LogMeIn Rescue Reaches Customers’ Desktops

Channel Products

Let’s dispense with the obvious: LogMeIn Rescue is a remote control service. It’s not magic and it’s not for everyone. But, whether you are trying to troubleshoot a PC or train a remote user, it’s pretty hard to beat what LogMeIn Rescue offers the solution provider looking to offer instant support, without having to step foot in a customer’s office.

Sure, there are a gaggle of remote control products on the market – free ones like VNC, Remote Desktop, which comes as part of Windows, and service based offerings like Citrix Online’s GoToMyPC. Unfortunately, all of those products tend to share a major shortcoming: each has to be preconfigured and preinstalled on the remote PC.

It’s true that in an emergency, you could have an end user try and get one of those products up and running to help them out – but the chances are that that would put a technical burden on the customer, who is already calling for help, and the possibility exists that the customer might just make things worse. What’s more, many customers (or potential customers) may be very uncomfortable with the idea that a remote control package is running on their PC, just waiting for someone to take control!

That’s where LogMeIn Rescue differs from other solutions. The product is a service that a solution provider can setup and brings remote control to a remote system by allowing the user to click on a simple URL and input a connection code. The URL and connection code are only good for the current session and the customer has to do little more than click a link to get the process started. Solution providers will like how easy the whole process is and end users will like that they have full control over when someone can access the PC. When clicking the link, end users can choose whether or not to give full control to the remote support specialist or just allow that remote technician to view their screens.

The real key here is that the customer still feels that they’re in control of the situation and can watch everything that is being done and can feel that they are still protecting their data from spies. In other words, LogMeIn Rescue builds confidence in security, yet still allows full support from their solution provider.

Solution providers looking to get started with the product need only visit the company’s website and signup. LogMeIn offers a free 30-day trial for those wanting to kick the tires. Sadly, the subscription service isn’t cheap – a year’s subscription for unlimited use for a single technician (supporting only one PC at a time) comes in at 699 GBP. While that may be a considerable hit, realistically most should be able to pass that cost onto their customers by charging a remote session/support fee.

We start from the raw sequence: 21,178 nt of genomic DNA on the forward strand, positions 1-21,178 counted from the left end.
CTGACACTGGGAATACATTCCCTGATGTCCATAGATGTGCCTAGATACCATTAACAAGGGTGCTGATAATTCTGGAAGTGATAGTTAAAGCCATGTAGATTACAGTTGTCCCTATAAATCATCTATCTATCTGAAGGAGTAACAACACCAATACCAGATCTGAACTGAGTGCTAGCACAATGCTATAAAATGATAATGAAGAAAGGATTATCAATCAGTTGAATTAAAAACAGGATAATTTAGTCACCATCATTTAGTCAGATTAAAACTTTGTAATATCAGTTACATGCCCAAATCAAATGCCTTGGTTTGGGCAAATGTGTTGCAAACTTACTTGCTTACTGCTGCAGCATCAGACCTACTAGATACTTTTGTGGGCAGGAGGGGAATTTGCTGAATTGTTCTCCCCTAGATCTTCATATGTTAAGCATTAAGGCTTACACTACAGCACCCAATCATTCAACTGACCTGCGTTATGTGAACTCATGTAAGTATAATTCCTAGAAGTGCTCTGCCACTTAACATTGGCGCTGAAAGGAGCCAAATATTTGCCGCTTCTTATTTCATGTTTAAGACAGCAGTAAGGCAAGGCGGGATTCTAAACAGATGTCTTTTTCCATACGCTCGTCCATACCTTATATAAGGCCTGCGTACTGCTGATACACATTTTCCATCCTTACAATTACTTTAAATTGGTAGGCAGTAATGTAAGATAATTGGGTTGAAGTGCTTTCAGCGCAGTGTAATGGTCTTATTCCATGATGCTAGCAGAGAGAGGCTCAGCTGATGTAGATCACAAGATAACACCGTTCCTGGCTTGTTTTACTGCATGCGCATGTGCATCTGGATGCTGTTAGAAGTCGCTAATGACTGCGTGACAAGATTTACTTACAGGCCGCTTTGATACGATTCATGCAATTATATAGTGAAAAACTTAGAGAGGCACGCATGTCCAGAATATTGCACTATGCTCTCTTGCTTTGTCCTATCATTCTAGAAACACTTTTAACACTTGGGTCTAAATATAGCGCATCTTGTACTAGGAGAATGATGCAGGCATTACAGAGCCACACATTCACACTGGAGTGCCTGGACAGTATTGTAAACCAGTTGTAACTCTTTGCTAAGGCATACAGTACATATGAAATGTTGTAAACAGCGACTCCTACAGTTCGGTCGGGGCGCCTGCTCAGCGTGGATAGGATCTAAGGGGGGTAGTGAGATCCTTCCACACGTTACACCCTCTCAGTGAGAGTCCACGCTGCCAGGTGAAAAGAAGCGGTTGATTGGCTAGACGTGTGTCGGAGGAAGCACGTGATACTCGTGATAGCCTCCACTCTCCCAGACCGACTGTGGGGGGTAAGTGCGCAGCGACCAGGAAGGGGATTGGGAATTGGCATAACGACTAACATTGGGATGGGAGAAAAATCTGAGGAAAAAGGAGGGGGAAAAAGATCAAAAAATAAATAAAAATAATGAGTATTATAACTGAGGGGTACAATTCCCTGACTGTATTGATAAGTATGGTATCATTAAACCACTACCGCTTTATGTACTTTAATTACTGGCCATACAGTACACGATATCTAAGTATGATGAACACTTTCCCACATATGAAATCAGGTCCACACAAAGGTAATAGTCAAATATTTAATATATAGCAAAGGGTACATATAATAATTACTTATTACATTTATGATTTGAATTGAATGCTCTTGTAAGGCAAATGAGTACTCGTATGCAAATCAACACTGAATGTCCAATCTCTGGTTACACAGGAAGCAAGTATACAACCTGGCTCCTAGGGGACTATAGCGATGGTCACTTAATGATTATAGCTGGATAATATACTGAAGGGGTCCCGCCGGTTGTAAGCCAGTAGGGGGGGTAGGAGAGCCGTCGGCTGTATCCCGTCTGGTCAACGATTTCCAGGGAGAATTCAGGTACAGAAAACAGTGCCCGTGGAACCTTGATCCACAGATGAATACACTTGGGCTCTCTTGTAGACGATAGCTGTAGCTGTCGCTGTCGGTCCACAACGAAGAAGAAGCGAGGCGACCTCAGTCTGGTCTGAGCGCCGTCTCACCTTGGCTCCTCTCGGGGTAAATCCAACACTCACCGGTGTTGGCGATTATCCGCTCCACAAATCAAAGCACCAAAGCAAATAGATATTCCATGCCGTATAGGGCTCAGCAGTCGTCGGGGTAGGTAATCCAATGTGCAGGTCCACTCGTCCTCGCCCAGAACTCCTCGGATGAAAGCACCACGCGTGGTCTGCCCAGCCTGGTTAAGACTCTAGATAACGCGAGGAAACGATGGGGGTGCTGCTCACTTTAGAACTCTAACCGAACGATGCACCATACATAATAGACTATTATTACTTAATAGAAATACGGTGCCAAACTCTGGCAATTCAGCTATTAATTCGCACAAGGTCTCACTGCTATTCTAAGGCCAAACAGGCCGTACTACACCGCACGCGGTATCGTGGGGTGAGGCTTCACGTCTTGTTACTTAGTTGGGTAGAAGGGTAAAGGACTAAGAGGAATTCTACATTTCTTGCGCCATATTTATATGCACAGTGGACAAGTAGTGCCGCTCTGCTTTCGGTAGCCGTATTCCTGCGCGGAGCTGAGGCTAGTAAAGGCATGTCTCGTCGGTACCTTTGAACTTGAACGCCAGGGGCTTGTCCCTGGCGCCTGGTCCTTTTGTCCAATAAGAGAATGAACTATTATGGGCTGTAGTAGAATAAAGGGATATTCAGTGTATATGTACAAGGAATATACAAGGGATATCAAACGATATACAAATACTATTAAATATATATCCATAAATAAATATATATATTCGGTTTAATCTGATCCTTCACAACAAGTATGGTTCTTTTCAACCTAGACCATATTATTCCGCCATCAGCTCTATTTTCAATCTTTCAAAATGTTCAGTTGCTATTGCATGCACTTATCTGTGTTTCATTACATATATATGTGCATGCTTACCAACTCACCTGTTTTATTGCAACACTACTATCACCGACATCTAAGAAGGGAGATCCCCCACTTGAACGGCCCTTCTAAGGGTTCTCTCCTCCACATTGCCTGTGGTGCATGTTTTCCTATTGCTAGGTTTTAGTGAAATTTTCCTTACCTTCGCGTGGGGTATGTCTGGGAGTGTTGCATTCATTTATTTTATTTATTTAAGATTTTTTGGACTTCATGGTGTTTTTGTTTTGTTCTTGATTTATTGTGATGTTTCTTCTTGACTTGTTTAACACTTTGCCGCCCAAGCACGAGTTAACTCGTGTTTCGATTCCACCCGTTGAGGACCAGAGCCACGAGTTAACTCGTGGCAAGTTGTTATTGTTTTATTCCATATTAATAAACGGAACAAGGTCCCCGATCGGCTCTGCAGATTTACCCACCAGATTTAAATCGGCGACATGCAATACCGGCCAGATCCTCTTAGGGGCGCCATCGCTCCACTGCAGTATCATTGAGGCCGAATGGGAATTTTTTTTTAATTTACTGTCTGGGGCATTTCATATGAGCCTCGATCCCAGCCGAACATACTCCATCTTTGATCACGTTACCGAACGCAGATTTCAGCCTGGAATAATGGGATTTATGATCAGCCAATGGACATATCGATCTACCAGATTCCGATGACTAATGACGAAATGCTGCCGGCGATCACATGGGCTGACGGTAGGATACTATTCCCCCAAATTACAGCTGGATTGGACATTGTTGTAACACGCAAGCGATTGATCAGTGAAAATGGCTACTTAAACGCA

Another cost factor to consider is how much the product can save in time and travel expenses, solution providers will no longer have to hit the road to solve a multitude of customer problems or offer a quick demo or training session. Of course, there are a few other vendors that offer a similar service, GoToMyPC Assist for example and TechinLine remote desktop (Assist costs more; TechinLine offers fewer features).

Solution providers will find that LogMeIn Rescue is a well designed service that keeps the chores of the help desk in mind. The product works with both Internet Explorer and Firefox and as a service, can work around most firewalls. Everything takes place in an attractive management screen that runs from a Web browser. Here, technicians can track sessions, input information, launch support sessions and generate service reports. All of those features can help solution providers to capture fees that otherwise may go unbilled and also helps to establish a support history for customers, perhaps saving a technician countless hours in researching a problem, which may have occurred before.

The service accomplishes more than just remote control – technicians can copy files, capture screen shots, access task manager and even chat with the remote user. Although the service has been around for some time and has become well established, some recent enhancements are worth noting. The company has added support for BlackBerries, Window’s Mobile Devices, Symbian OS devices and Macintosh. While those features do increase the subscription fee, they prove to be an excellent way to extend support to even more devices and grow a solution provider’s managed services capabilities.

While some may consider something as simple as remote control old hat, LogMeIn Rescue can help solution providers improve their service offerings or be used as a first line of support for system integrators. It will be up to the savvy solution provider to optimize the potential offered by LogMeIn Rescue (and products like it), but those solution providers will probably discover unanticipated situations where the service can become a real ally.

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